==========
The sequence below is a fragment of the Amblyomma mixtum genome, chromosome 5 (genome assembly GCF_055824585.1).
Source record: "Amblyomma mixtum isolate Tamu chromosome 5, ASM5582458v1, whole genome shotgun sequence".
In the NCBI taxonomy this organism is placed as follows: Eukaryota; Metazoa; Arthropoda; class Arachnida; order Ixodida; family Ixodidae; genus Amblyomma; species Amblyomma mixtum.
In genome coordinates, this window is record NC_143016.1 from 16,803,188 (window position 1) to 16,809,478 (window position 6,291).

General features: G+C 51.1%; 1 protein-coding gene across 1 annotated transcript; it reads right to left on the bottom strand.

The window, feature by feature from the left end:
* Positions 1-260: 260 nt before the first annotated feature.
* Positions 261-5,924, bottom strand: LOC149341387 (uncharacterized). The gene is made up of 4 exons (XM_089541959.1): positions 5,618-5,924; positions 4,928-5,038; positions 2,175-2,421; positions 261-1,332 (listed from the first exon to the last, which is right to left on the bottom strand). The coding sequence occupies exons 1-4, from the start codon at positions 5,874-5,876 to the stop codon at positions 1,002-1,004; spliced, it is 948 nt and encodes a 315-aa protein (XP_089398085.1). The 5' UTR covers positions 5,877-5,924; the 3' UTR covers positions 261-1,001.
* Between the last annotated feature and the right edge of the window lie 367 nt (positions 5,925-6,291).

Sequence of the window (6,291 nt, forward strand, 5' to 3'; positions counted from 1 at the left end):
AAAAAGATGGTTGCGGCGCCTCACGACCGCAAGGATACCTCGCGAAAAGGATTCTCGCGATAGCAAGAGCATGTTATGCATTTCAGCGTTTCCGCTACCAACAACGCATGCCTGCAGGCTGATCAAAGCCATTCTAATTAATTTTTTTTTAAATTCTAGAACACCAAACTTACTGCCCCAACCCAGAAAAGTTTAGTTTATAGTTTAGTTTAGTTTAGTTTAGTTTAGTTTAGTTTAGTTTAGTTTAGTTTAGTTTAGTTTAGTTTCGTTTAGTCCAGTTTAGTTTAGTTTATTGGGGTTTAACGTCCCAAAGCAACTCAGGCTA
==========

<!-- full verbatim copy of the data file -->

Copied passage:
The sequence below is a fragment of the Amblyomma mixtum genome, chromosome 5 (genome assembly GCF_055824585.1).
Source record: "Amblyomma mixtum isolate Tamu chromosome 5, ASM5582458v1, whole genome shotgun sequence".
In the NCBI taxonomy this organism is placed as follows: Eukaryota; Metazoa; Arthropoda; class Arachnida; order Ixodida; family Ixodidae; genus Amblyomma; species Amblyomma mixtum.
In genome coordinates, this window is record NC_143016.1 from 16,803,188 (window position 1) to 16,809,478 (window position 6,291).

General features: G+C 51.1%; 1 protein-coding gene across 1 annotated transcript; it reads right to left on the bottom strand.

The window, feature by feature from the left end:
* Positions 1-260: 260 nt before the first annotated feature.
* Positions 261-5,924, bottom strand: LOC149341387 (uncharacterized). The gene is made up of 4 exons (XM_089541959.1): positions 5,618-5,924; positions 4,928-5,038; positions 2,175-2,421; positions 261-1,332 (listed from the first exon to the last, which is right to left on the bottom strand). The coding sequence occupies exons 1-4, from the start codon at positions 5,874-5,876 to the stop codon at positions 1,002-1,004; spliced, it is 948 nt and encodes a 315-aa protein (XP_089398085.1). The 5' UTR covers positions 5,877-5,924; the 3' UTR covers positions 261-1,001.
* Between the last annotated feature and the right edge of the window lie 367 nt (positions 5,925-6,291).

Sequence of the window (6,291 nt, forward strand, 5' to 3'; positions counted from 1 at the left end):
AAAAAGATGGTTGCGGCGCCTCACGACCGCAAGGATACCTCGCGAAAAGGATTCTCGCGATAGCAAGAGCATGTTATGCATTTCAGCGTTTCCGCTACCAACAACGCATGCCTGCAGGCTGATCAAAGCCATTCTAATTAATTTTTTTTTAAATTCTAGAACACCAAACTTACTGCCCCAACCCAGAAAAGTTTAGTTTATAGTTTAGTTTAGTTTAGTTTAGTTTAGTTTAGTTTAGTTTAGTTTAGTTTAGTTTAGTTTAGTTTCGTTTAGTCCAGTTTAGTTTAGTTTATTGGGGTTTAACGTCCCAAAGCAACTCAGGCTA